Exodus 3:11- 4:31
Frank Binford Hole
The hour had struck for God to act but Moses, who forty years before had been so forward, now shrinks backward. God had declared that He would send him, and He never sends any servant without bestowing adequate power for the carrying out of the mission on which he is sent. But for the moment Moses had his eye upon himself and not upon God. His language is "Who am I, that I should go?" During his many years in Midian he had forsaken all thoughts of his own greatness, which was good; but now he had passed to the other extreme
and occupied with himself, was obsessed with the conviction of his own littleness. He had yet to learn that it is the way of God to take up and use just those who are little in their own eyes. Their littleness makes room for God to display His own power.
Hence the assurance God gave "Certainly I will be with thee." This of course guaranteed everything, but Moses was slow to believe it, hence God condescended to give him a token. When God made promise to Abraham, He took account of the frailty of our faith and confirmed His counsel by an oath, as we are reminded in Hebrews 6: 17. With Moses He did not confirm His word by an oath, but by a token, which was fulfilled as we find later in this Book. But Moses had to accept the commission God was giving him and carry it out before the token came to pass; hence the assurance just given to him did not suffice to revive his confidence in undertaking the task.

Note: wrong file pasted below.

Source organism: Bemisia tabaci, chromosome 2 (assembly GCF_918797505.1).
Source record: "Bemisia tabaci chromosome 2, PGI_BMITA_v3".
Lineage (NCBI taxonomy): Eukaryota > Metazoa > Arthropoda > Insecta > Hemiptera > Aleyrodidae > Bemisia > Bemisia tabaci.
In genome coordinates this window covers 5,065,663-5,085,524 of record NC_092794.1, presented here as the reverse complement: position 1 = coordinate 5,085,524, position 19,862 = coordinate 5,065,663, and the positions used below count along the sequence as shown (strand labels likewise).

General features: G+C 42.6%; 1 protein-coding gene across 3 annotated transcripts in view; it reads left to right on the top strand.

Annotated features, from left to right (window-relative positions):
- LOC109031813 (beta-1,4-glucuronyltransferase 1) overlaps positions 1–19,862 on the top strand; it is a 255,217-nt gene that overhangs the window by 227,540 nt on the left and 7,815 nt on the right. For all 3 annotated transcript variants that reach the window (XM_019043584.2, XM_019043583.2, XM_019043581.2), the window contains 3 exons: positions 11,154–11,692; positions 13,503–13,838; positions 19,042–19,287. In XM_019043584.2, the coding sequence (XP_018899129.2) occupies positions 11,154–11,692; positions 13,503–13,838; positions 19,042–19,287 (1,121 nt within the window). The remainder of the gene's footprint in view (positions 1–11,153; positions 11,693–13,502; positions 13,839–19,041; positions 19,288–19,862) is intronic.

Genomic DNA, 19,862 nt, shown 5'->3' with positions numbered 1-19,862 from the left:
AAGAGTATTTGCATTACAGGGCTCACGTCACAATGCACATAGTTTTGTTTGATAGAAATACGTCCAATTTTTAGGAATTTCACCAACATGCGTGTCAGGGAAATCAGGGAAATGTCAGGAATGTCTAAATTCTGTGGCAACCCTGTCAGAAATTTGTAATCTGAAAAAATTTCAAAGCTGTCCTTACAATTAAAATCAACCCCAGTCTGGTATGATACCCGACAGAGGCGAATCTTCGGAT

So in verse 13 we find him raising a great question by way of further objection to what was proposed. The children of Israel had been in a land of idolatry for several centuries, and therefore knew well the names of the false Egyptian deities. Moses was to approach them in the name of the God of their fathers, but, confused in their minds by all that surrounded them, they would be sure to ask, What is His name?